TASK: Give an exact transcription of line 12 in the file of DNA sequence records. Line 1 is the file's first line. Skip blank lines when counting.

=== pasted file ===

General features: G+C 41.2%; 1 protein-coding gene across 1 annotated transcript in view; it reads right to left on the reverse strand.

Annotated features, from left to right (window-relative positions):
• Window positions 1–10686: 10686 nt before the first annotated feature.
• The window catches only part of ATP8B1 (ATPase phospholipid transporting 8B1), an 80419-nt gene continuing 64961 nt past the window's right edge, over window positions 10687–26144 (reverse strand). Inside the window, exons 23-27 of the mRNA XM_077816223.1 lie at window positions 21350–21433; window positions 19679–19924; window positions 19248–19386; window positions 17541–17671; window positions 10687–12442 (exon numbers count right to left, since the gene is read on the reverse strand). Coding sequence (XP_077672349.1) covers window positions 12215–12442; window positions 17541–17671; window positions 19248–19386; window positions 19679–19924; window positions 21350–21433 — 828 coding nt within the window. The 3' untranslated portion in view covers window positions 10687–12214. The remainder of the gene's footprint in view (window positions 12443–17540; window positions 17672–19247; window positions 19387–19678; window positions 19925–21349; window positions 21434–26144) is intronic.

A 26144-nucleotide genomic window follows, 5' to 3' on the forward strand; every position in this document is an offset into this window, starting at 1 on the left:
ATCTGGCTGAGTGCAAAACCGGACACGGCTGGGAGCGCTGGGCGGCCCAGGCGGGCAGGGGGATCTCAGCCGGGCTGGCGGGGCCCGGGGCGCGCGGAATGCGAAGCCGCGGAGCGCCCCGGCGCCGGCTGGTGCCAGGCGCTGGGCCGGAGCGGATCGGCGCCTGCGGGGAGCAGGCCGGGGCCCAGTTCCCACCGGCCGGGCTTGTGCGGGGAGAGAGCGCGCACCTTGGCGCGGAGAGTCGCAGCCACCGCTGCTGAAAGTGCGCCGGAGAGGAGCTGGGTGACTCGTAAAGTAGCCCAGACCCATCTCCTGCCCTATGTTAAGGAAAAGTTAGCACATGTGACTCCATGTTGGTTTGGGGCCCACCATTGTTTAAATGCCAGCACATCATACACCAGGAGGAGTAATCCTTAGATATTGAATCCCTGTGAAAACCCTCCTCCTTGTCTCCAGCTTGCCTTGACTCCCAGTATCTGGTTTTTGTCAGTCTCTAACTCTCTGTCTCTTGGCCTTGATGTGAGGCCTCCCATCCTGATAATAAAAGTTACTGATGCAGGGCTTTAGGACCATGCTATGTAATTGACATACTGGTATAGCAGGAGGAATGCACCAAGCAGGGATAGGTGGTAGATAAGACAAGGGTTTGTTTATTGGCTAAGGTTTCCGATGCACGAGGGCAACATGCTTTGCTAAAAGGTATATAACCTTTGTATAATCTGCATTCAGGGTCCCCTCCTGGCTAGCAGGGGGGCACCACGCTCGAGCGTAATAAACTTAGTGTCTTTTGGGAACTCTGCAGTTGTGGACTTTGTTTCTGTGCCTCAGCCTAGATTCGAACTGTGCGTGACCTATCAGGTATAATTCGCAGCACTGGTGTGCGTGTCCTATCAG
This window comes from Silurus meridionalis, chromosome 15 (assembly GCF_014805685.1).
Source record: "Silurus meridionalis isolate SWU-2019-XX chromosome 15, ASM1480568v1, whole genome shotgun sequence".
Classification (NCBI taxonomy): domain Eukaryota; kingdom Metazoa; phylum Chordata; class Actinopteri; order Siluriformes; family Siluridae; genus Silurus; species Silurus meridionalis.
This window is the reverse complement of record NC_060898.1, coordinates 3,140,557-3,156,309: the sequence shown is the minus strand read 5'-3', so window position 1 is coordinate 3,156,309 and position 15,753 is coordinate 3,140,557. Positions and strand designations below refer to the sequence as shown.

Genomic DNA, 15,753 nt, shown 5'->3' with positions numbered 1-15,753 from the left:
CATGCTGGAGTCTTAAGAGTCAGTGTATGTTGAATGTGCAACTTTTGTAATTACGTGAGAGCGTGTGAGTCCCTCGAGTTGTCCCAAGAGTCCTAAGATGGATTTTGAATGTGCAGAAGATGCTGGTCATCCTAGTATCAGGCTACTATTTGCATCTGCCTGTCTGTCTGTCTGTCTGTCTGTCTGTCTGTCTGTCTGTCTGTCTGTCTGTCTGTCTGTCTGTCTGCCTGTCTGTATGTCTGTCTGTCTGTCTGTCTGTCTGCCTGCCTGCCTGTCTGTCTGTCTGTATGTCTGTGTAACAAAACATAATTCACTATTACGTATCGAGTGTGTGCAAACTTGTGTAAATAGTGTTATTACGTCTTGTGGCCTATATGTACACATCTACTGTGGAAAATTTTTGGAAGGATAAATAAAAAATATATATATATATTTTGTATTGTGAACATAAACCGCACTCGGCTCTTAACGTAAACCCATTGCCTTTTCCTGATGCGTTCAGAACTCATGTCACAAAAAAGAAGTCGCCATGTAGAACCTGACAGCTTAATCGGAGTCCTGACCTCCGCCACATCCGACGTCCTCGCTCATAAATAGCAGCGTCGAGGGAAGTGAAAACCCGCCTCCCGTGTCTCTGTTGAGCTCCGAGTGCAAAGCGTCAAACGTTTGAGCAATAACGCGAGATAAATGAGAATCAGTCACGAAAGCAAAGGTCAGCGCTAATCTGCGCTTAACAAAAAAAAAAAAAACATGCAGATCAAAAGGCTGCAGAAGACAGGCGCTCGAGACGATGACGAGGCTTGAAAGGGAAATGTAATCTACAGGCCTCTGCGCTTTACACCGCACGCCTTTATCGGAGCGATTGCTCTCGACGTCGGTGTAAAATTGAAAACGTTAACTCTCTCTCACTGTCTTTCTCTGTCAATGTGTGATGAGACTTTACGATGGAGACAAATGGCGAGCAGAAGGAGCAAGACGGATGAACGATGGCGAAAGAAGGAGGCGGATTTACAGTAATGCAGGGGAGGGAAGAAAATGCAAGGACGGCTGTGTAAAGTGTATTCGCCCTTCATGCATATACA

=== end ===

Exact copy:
CATGCTGGAGTCTTAAGAGTCAGTGTATGTTGAATGTGCAACTTTTGTAATTACGTGAGAGCGTGTGAGTCCCTCGAGTTGTCCCAAGAGTCCTAAGATGGATTTTGAATGTGCAGAAGATGCTGGTCATCCTAGTATCAGGCTACTATTTGCATCTGCCTGTCTGTCTGTCTGTCTGTCTGTCTGTCTGTCTGTCTGTCTGTCTGTCTGTCTGTCTGTCTGTCTGCCTGTCTGTATGTCTGTCTGTCTGTCTGTCTGTCTGCCTGCCTGCCTGTCTGTCTGTCTGTATGTCTGTGTAACAAAACATAATTCACTATTACGTATCGAGTGTGTGCAAACTTGTGTAAATAGTGTTATTACGTCTTGTGGCCTATATGTACACATCTACTGTGGAAAATTTTTGGAAGGATAAATAAAAAATATATATATATATTTTGTATTGTGAACATAAACCGCACTCGGCTCTTAACGTAAACCCATTGCCTTTTCCTGATGCGTTCAGAACTCATGTCACAAAAAAGAAGTCGCCATGTAGAACCTGACAGCTTAATCGGAGTCCTGACCTCCGCCACATCCGACGTCCTCGCTCATAAATAGCAGCGTCGAGGGAAGTGAAAACCCGCCTCCCGTGTCTCTGTTGAGCTCCGAGTGCAAAGCGTCAAACGTTTGAGCAATAACGCGAGATAAATGAGAATCAGTCACGAAAGCAAAGGTCAGCGCTAATCTGCGCTTAACAAAAAAAAAAAAAACATGCAGATCAAAAGGCTGCAGAAGACAGGCGCTCGAGACGATGACGAGGCTTGAAAGGGAAATGTAATCTACAGGCCTCTGCGCTTTACACCGCACGCCTTTATCGGAGCGATTGCTCTCGACGTCGGTGTAAAATTGAAAACGTTAACTCTCTCTCACTGTCTTTCTCTGTCAATGTGTGATGAGACTTTACGATGGAGACAAATGGCGAGCAGAAGGAGCAAGACGGATGAACGATGGCGAAAGAAGGAGGCGGATTTACAGTAATGCAGGGGAGGGAAGAAAATGCAAGGACGGCTGTGTAAAGTGTATTCGCCCTTCATGCATATACA